“Oh, I would never forget we are at war, Gerbert.” Unable to maintain her countenance for another moment, and afraid she might find a creative use for the iron poker that was propped up by the fireplace, Ysabeau went to find Marthe.
Her trusted companion was downstairs in the meticulous kitchen, sitting by the fireplace with a battered copy of Tinker Tailor Soldier Spy and a steaming cup of mulled wine. Gerbert’s butcher stood at the nearby chopping block, dismembering a rabbit for his master’s breakfast. The Delft tile on the walls provided an oddly cheerful note.
“We are going home, Marthe,” Ysabeau said.
“Finally.” Marthe got to her feet with a groan. “I hate Aurillac. The air here is bad. Adiu siatz, Theo.”
“Adiu siatz, Marthe,” Theo grunted, whacking the unfortunate rabbit.
Gerbert met them at the front door to bid them farewell. He kissed Ysabeau on both cheeks, his actions supervised by a dead boar that Philippe had killed, the head of which had been preserved and mounted on a plaque over the fire. “Shall I have Enzo drive you?”
“I think we will walk.” It would give her and Marthe the opportunity to make plans. After so many weeks conducting espionage under Gerbert’s roof, it was going to be difficult to let go of her excessive caution.
“It’s eighty miles,” Gerbert pointed out.
“We shall stop in Allanche for lunch. A large herd of deer once roamed the woods there.” They would not make it so far, for Ysabeau had already sent Alain a message to meet them outside Murat.
Alain would drive them from there to Clermont-Ferrand, where they would board one of Baldwin’s infernal flying machines and proceed to London. Marthe abhorred air travel, which she believed was unnatural, but they could not allow Diana to arrive at a cold house. Ysabeau slipped Jean-Luc’s card into Gerbert’s hand. “Until next time.”
Arm in arm, Ysabeau and Marthe walked out into the crisp dawn. The towers of Château des Anges Déchus grew smaller and smaller behind them until they disappeared from sight.
“I must set a new alarm, Marthe. Seven thirty-seven A.M. Do not let me forget. 'Marche Henri IV’
would be most appropriate for it, I think,” Ysabeau whispered as their feet moved quickly north toward the dormant peaks of the ancient volcanoes and onward to their future.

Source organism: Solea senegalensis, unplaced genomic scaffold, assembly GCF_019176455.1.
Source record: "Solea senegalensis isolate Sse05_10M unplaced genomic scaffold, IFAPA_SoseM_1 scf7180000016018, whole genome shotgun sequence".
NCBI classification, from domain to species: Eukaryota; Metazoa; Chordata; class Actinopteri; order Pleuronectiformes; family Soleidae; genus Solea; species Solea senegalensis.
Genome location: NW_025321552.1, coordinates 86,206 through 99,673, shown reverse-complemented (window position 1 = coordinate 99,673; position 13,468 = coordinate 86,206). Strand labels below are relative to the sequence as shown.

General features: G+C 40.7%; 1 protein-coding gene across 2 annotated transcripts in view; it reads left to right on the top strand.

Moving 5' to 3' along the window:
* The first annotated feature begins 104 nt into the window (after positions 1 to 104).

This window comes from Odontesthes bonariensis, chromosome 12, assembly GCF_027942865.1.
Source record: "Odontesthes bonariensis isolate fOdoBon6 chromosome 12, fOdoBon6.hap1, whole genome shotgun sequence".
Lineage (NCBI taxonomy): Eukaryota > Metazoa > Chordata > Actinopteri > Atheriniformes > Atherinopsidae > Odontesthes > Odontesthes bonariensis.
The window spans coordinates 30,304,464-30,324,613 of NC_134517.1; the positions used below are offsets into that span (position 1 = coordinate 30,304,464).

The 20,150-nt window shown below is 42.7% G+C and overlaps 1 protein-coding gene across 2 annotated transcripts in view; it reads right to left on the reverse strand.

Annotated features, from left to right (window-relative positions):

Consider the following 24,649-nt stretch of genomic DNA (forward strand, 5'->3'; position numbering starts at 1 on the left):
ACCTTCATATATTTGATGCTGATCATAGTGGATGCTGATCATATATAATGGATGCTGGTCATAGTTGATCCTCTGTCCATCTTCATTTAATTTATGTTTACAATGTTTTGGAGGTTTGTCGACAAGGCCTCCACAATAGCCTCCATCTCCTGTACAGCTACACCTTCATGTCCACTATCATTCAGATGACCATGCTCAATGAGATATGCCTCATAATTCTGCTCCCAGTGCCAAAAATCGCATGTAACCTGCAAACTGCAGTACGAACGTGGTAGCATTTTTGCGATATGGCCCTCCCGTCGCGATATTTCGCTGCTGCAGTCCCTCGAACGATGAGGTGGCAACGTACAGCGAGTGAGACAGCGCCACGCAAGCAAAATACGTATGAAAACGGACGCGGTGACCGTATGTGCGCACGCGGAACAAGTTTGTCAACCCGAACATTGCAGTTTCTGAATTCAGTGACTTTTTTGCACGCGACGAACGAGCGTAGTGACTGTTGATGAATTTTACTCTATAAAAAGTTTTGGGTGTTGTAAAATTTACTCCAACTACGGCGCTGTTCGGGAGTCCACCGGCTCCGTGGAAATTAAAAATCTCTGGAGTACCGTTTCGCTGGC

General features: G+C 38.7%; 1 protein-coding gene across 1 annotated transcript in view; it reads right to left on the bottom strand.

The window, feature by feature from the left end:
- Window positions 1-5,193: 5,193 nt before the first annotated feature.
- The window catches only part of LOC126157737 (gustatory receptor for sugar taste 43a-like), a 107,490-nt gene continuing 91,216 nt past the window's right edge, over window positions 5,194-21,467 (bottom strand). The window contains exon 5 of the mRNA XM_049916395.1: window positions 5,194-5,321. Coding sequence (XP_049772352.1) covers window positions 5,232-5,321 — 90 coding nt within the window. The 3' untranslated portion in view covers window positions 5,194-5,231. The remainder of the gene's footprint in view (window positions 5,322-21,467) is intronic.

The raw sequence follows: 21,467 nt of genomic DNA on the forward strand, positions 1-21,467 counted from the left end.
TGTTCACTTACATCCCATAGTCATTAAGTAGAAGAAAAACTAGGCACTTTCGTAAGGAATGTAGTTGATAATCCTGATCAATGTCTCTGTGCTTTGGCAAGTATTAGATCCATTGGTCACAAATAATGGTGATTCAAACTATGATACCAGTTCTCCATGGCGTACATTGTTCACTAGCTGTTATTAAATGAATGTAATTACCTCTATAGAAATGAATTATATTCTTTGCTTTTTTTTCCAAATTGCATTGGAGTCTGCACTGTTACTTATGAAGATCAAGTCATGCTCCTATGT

“This cannot be my house, Leonard.” The palatial brick mansion’s expansive five-windowed frontage and towering four stories in one of London’s toniest neighborhoods made it inconceivable. I felt a pang of regret, though. The tall windows were trimmed in white to stand out against the warm brick, their old glass winking in the midday sunshine. Inside, I imagined that the house would be flooded with light. It would be warm, too, for there were not the usual two chimneys but three. And there was enough polished brass on the front door to start a marching band. It would be a glorious bit of history to call home.
“This is where I was told to go, Mistress . . . er, Mrs. . . . um, Diana.” Leonard Shoreditch, Jack’s erstwhile friend and another of Hubbard’s disreputable gang of lost boys, had been waiting—with Hamish—in the private arrivals area at London City Airport in the Docklands. Leonard now parked the Mercedes and craned his neck over the seat, awaiting further instructions.
“I promise you it’s your house, Auntie. If you don’t like it, we’ll swap it for a new one. But let’s discuss future real-estate transactions inside, please—not sitting in the street where any creature might see us. Get the luggage, lad.” Gallowglass clambered out of the front passenger seat and slammed the door behind him. He was still angry not to have been the one to drive us to Mayfair. But I’d been ferried around London by Gallowglass before and preferred to take my chances with Leonard.
I gave the mansion another dubious look.
“Don’t worry, Diana. Clairmont House isn’t half so grand inside as it is out. There is the staircase, of course. And some of the plasterwork is ornate,” Hamish said as he opened the car door. “Come to think of it, the whole house is rather grand.”
Leonard rooted around in the car trunk and removed my small suitcase and the large, hand-lettered sign he’d been holding when he met us. Leonard had wanted to do things properly, he said, and the sign bore the name CLAIRMONT in blocky capitals. When Hamish had told him we needed to be discreet, Leonard had drawn a line through the name and scrawled ROYDON underneath it in even darker characters using a felt-tip marker.